Phones Go Video

Movies: The ability to shoot and send short moving-picture clips is a feature coming soon to a mobile phone near you.

July 01, 2004|By Mike Langberg | Mike Langberg,KNIGHT RIDDER/TRIBUNE

"In the future, everybody will be famous for 15 minutes," goes the legendary quote from 1960s artist and self-promoter Andy Warhol.

We're now living in the future, and it seems everybody will indeed get to be on camera for 15 seconds, if not 15 minutes, thanks to a new generation of mobile phones that shoot short video clips in addition to snapping still pictures.

By year-end, the five biggest wireless carriers - AT&T Wireless, Cingular Wireless, Sprint PCS, T-Mobile and Verizon Wireless - will all offer video recording and messaging.

Yes, this is scary in a way. We're just figuring out that tiny phones can snap unwelcome pictures in locker rooms, and suddenly we've also got to also worry about being surreptitiously captured in full-motion video and sound.

I've just finished testing what Sprint PCS calls "video mail" with a Samsung VM-A680 phone and I'm going to deliver a split decision.

On the one hand, the quality of current mobile phone video is terrible. Motion is jerky and blurry, colors are faded and the image is tiny. Sprint PCS also charges too much - $5 a month - for the privilege of transmitting the video clips.

On the other hand, making short videos is a hoot, despite the privacy risks. I shot an 11-second masterpiece of my 3-year-old daughter Sara, who's just starting to remember entire songs, finishing up "Row, Row Your Boat" with the line, Life is but a stream.

Either way, whatever I think probably doesn't matter much. Any mobile phone with a still camera can be redesigned to also shoot video, just by adding a little bit more software, processing power and memory. And almost all mobile phones are likely to have cameras within a year or two.

Wireless carriers also are eager to find new ways to make money beyond voice calls, so you can expect them to push video messaging.

In the United States, video messaging got started in March 2003 with T-Mobile (www.t- mobile.com). The company now offers two phones capable of shooting 10-second video clips: the Nokia 3660 at $149 and the Nokia 6600 at $299, both prices requiring a one-year contract. For $2.99 a month, subscribers can send 20 video messages a month by e-mail or to other T-Mobile customers who have phones capable of playing video. Additional messages are 10 cents each. Subscribers can also send messages for 25 cents each with no upfront monthly fee.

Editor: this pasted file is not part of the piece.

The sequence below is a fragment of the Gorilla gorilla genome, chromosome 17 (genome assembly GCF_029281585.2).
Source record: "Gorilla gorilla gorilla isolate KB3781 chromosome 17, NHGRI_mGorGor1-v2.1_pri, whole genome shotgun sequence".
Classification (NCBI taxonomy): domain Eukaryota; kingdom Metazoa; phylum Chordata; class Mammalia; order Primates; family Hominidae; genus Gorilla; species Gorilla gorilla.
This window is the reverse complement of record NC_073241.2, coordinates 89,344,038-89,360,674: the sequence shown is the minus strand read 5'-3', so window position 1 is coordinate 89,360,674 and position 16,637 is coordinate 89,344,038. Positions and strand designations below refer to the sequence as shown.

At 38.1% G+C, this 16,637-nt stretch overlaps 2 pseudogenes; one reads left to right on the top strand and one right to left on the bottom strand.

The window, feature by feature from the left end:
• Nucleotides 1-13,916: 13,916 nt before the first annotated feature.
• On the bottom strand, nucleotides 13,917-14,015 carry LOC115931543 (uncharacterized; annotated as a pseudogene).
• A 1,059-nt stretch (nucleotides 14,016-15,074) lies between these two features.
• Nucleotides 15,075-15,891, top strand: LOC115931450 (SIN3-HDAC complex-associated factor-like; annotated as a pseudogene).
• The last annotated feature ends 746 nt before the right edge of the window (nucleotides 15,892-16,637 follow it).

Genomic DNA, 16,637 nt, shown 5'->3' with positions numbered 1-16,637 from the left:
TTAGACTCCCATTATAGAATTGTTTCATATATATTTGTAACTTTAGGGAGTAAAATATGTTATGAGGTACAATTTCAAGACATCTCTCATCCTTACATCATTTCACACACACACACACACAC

Sprint PCS (www.sprintpcs. com) came next in December and now offers three video models: the Sanyo VM4500 at $199, the Toshiba VM4050 at $179 and the Samsung VM-A680 at $149, all prices with a two-year contract. To send video clips, which can't exceed 15 seconds, requires subscribing to the Sprint PCS Vision wireless Internet service for $15 a month and paying an additional $5 a month for unlimited video mail.

AT&T Wireless (www.attwire less.com), which has agreed to be acquired by Cingular Wireless later this year, is quietly offering video recording on one model: the Nokia 6820 at $199 with a two-year contract. Sending video clips, which can be as long as 60 seconds, costs 40 cents per message.

Oddly, AT&T doesn't mention video messaging on its Web site or in any of its sales literature. You apparently have to discover on your own that you can send video messages in the same way as still picture messages.

Verizon Wireless (www.vzw. com) and Cingular Wireless (www. cingular.com) both say they will offer video messaging no later than fall.

Because few people have phones capable of playing video clips, the most obvious way to share what you shoot - other than having everyone cluster around a tiny cell-phone screen - is through electronic mail.

In my test with Sprint PCS, uploading a 15-second video clip to send as e-mail took from 20 seconds to 40 seconds. Messages I sent to myself arrived in my e-mail inbox almost instantly.

The e-mail showed a still frame from the clip and invited me to click a "Play Video" link. Clicking the link opened a pop-up window, and the clip played inside a tiny window within the pop-up.

There's also an option to download the clip to your computer. For reasons I don't understand, the downloads are "zipped," so you have take the extra step of unzipping them. What you get are files in the ".mov" format used by Apple's free QuickTime player (www. apple.com/quicktime/down load). Clips running the full 15 seconds are just under 300 kilobytes in size, small enough to easily share.

As I said, the video quality is minimal. Any fast action dissolves into a blur, and colors look washed out. But the audio in my clips was strong and mostly in sync with the video. The Samsung VM-A680 even includes a movie light for illuminating dark scenes, although it's so weak as to be almost useless.

A Samsung representative couldn't tell me exactly how much video the phone would hold. It has 3 megabytes of internal memory; if all of that is devoted entirely to video, that might hold between a dozen and two dozen clips.

Video-messaging pictures should improve in the next few years. Camera phones will get more resolution, so playback will look better on computers, and phones could also get tiny internal hard drives to store at least several hours of video. High-speed wireless data networks will make it practical to share bigger video clips.

For now, I'd only recommend trying mobile phone video if you start with diminished expectations. If you're not looking for high quality, you're less likely to be disappointed.

I also think it's unlikely most people would use the feature enough to justify Sprint's insistence on collecting $5 a month. The pay-per-message approach at T-Mobile and AT&T Wireless seems much more consumer-friendly.

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